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Edwards expresses GB boxing fears

Edwards "shocked and amazed" by sacking

By Matt Slater and Ben Dirs

Terry Edwards has told BBC Sport he doubts whether the British boxing team will succeed at London 2012 following his dismissal as head coach.

On Wednesday, the British Amateur Boxing Association (BABA) confirmed Edwards' contract would not be renewed.

"I would love to see GB boxing achieve better results in 2012 than we had in Beijing," said Edwards, whose team won a gold and two bronzes last summer.

"I don't wish the team any ill, but I have doubts. It could struggle."

Edwards led his team to their most successful Olympics in 56 years in Beijing and was recently awarded an MBE.

He had vowed to carry on in his post despite Beijing gold medallist James DeGale and bronze medallist Tony Jeffries turning professional after the Games, along with world champion Frankie Gavin and team-mate Billy Joe Saunders.

The successes in China led to a 60.3% increase in boxing's funding leading up to London 2012, to 8.02m.

And although Derek Mapp, chairman of BABA, which was formed after the Beijing Games in an attempt to overhaul the sport, praised Edwards' "huge contribution", he said BABA must work to "create a legacy of success" and further develop the sport.

Edwards will be replaced on a temporary basis by former England head coach Kelvin Travis, previously sacked by the Amateur Boxing Association, who will work alongside BABA's recently appointed performance director Kevin Hickey.

If we could have continued the way we were going, GB boxing would have been the new Cuba by 2012

Terry Edwards

Hickey coached the British Olympic team during the 1980s and is also a former technical director of the British Olympic Association.

While Edwards is adamant amateur boxing's elite programme should remain centralised at the Institute of Sport in Sheffield, individual home nations insist they should retain responsibility for their own top fighters.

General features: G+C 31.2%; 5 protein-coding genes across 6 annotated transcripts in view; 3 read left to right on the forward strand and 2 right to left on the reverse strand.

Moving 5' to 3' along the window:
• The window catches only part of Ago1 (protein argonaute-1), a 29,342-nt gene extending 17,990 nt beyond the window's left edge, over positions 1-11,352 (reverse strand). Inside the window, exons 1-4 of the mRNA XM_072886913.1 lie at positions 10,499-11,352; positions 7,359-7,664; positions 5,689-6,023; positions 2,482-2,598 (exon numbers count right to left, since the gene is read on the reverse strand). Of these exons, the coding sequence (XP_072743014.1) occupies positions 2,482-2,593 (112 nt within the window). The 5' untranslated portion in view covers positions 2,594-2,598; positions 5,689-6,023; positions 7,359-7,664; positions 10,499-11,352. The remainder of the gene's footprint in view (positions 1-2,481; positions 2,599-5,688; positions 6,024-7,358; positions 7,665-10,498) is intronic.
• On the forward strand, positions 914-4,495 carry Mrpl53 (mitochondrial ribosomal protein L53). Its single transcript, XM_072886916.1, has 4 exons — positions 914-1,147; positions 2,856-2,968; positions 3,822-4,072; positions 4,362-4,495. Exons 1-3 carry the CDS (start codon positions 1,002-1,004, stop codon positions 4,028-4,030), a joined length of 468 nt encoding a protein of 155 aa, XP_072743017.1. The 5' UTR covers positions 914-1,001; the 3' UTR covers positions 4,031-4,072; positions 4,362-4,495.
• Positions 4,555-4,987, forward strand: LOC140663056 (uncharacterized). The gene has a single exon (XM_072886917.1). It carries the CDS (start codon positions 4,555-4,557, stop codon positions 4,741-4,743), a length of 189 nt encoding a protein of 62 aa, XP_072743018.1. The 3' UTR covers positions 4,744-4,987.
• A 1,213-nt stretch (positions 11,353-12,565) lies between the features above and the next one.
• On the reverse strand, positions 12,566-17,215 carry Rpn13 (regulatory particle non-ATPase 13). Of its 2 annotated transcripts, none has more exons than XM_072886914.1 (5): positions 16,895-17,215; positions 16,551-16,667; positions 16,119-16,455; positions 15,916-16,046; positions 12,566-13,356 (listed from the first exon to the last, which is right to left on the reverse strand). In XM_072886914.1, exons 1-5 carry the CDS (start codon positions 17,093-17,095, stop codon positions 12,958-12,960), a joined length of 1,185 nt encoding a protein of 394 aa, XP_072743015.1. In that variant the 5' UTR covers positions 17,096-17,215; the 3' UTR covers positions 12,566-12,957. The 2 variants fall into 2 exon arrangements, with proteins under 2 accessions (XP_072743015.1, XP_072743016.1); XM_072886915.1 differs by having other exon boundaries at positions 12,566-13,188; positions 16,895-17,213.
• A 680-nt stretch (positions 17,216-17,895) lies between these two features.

Edwards said some of his former charges had already been in touch and told him their "aspirations have come down" in light of his departure.

"My aspirations for 2012 were to get a full team there and realistically we should have won four medals, that would have been one more than Beijing," he said.

"It would have been difficult, what with some of our big hitters going pro, but we have a tremendous amount of talent coming through - Luke Campbell, for example, who before Christmas won our first European gold since 1961.

"We have had Commonwealth champions, a world champion, an Olympic champion and a European champion, and those golds have come with four different boxers.

"That proves the programme has not just improved British boxing but it has improved British boxers, and that is the legacy I leave behind. We have achieved more than anybody could have expected.

"If we could have continued the way we were going, GB boxing would have been the new Cuba by 2012."

Edwards added that he was dismayed at how quickly the decision not to renew his contract was reached.

Hickey started his role on 1 January, met Edwards on 5 January and informed Edwards of BABA's decision three days later.

"I was shocked and surprised at how quickly a decision of that magnitude could be made," said Edwards, whose number two Dave Pocknell and programme manager Matt Archibald have resigned.

"I don't understand the logic [of the decision]. I have achieved more than any other British boxing coach, more than I could ever have imagined.

"I will always be there for the boxers and the programme if I can help in any way. So I'm not bitter about Kevin Hickey or Derek Mapp. They want to do it this way and I want to do it that way, but I'm still there to offer advice."

UK Sport executive John Steele gave his backing to BABA's decision, saying: "We respect the fact that, having discussed the new roles and responsibilities required to drive the Olympic boxing programme forwards, Derek and Kevin felt it was time for Terry's involvement with the programme to come to an end.

"Both Terry's wealth of experience and track record speak for themselves and we have no doubt that the sport will continue to benefit from the legacy of his involvement for a long time to come."

see also
Amateur boxing explained
01 Mar 06 |  Boxing

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